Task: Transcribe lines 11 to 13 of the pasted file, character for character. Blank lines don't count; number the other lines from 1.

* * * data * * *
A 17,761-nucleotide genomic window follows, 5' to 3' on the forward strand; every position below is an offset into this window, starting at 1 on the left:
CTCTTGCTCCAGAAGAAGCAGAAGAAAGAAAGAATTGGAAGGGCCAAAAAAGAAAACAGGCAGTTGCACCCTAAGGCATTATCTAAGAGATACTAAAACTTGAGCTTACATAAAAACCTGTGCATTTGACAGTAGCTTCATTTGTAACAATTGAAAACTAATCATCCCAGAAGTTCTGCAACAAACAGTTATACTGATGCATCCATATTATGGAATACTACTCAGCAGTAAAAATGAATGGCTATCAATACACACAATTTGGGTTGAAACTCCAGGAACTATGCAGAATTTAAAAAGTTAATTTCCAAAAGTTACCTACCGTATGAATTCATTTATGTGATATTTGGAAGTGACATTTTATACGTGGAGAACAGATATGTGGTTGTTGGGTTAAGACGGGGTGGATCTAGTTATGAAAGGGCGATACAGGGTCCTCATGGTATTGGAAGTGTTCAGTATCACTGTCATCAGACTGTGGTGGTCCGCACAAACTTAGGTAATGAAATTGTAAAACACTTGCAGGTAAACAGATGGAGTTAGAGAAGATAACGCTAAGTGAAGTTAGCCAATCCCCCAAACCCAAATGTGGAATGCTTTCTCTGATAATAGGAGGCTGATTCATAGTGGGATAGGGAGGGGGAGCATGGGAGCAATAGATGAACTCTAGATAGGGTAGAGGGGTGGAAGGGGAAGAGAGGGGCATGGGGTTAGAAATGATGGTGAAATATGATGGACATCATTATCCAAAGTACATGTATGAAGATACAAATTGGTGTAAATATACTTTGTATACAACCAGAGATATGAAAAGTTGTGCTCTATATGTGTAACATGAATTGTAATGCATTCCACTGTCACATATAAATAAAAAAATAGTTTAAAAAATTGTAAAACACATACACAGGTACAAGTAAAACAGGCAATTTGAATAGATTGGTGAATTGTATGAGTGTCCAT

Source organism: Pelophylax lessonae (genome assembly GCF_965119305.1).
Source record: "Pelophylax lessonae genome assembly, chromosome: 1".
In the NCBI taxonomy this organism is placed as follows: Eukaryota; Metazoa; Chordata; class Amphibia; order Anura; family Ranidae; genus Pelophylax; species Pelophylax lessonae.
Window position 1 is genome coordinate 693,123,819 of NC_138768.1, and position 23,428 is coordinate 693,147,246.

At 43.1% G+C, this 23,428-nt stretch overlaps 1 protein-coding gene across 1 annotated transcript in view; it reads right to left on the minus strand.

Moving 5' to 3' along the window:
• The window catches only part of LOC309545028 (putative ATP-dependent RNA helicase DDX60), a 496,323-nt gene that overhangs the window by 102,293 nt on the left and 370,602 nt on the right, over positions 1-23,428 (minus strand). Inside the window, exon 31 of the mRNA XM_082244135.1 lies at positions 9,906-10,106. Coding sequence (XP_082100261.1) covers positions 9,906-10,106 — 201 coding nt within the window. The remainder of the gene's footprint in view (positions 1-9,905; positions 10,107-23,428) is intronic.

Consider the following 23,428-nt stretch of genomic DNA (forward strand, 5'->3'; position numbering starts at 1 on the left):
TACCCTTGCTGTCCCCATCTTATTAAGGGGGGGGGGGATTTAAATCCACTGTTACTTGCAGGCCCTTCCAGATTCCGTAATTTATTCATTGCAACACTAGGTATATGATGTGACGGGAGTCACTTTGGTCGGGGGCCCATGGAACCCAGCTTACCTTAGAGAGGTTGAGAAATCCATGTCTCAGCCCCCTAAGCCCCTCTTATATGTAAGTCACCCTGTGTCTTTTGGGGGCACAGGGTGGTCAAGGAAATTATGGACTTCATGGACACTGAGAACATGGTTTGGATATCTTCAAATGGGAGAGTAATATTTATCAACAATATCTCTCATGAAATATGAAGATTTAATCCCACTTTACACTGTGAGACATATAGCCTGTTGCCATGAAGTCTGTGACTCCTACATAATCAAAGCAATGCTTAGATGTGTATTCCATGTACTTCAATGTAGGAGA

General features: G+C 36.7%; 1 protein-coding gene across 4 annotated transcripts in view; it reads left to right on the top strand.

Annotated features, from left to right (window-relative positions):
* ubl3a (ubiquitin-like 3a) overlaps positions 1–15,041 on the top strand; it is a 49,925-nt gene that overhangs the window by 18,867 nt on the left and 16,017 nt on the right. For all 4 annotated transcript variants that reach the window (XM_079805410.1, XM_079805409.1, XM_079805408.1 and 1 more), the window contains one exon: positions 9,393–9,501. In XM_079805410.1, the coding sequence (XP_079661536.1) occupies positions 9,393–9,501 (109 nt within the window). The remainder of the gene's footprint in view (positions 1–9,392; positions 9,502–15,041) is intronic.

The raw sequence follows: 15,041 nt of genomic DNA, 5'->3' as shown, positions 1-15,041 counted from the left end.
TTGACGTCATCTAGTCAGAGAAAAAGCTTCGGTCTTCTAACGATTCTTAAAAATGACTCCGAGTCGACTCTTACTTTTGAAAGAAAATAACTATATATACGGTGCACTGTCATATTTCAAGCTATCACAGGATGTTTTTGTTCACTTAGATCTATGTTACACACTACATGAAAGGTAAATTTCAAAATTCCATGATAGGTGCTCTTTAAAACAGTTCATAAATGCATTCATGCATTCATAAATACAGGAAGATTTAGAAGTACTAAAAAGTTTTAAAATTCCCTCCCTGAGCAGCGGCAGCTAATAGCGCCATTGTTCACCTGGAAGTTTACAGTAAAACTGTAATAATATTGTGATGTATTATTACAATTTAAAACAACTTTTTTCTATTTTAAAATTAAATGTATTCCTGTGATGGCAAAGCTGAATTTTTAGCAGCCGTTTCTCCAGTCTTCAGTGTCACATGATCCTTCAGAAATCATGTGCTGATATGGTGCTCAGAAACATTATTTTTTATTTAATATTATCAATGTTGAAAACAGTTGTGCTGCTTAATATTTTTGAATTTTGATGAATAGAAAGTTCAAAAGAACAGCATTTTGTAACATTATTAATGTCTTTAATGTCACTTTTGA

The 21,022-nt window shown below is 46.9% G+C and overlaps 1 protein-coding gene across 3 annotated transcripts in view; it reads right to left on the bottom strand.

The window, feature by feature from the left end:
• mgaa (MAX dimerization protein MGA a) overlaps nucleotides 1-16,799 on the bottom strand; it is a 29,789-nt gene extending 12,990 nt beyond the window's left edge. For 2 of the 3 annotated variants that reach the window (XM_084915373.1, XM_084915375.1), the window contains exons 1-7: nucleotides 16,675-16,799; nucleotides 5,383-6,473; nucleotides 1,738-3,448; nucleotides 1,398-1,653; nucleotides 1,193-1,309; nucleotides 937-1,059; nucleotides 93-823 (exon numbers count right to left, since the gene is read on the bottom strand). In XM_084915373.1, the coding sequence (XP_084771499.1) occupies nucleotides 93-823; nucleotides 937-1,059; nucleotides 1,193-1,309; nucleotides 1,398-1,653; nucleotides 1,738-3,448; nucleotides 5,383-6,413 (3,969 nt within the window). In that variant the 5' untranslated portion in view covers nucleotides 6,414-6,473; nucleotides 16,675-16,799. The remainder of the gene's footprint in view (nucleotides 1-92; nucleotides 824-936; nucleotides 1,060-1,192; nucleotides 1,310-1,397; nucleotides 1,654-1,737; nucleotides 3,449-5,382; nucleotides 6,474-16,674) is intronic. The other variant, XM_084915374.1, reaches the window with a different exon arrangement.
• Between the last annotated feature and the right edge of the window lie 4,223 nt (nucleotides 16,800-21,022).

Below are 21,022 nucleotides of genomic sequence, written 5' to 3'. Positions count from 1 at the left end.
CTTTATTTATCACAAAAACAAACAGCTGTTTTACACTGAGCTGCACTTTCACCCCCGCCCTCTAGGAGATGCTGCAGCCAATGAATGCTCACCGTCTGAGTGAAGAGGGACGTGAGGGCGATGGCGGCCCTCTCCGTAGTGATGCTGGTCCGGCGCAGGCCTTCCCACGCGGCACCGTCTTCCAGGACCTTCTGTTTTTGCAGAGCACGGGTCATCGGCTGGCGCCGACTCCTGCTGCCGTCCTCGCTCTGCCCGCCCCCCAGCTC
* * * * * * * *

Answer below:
TACCCTTGCTGTCCCCATCTTATTAAGGGGGGGGGGGATTTAAATCCACTGTTACTTGCAGGCCCTTCCAGATTCCGTAATTTATTCATTGCAACACTAGGTATATGATGTGACGGGAGTCACTTTGGTCGGGGGCCCATGGAACCCAGCTTACCTTAGAGAGGTTGAGAAATCCATGTCTCAGCCCCCTAAGCCCCTCTTATATGTAAGTCACCCTGTGTCTTTTGGGGGCACAGGGTGGTCAAGGAAATTATGGACTTCATGGACACTGAGAACATGGTTTGGATATCTTCAAATGGGAGAGTAATATTTATCAACAATATCTCTCATGAAATATGAAGATTTAATCCCACTTTACACTGTGAGACATATAGCCTGTTGCCATGAAGTCTGTGACTCCTACATAATCAAAGCAATGCTTAGATGTGTATTCCATGTACTTCAATGTAGGAGA

General features: G+C 36.7%; 1 protein-coding gene across 4 annotated transcripts in view; it reads left to right on the top strand.

Annotated features, from left to right (window-relative positions):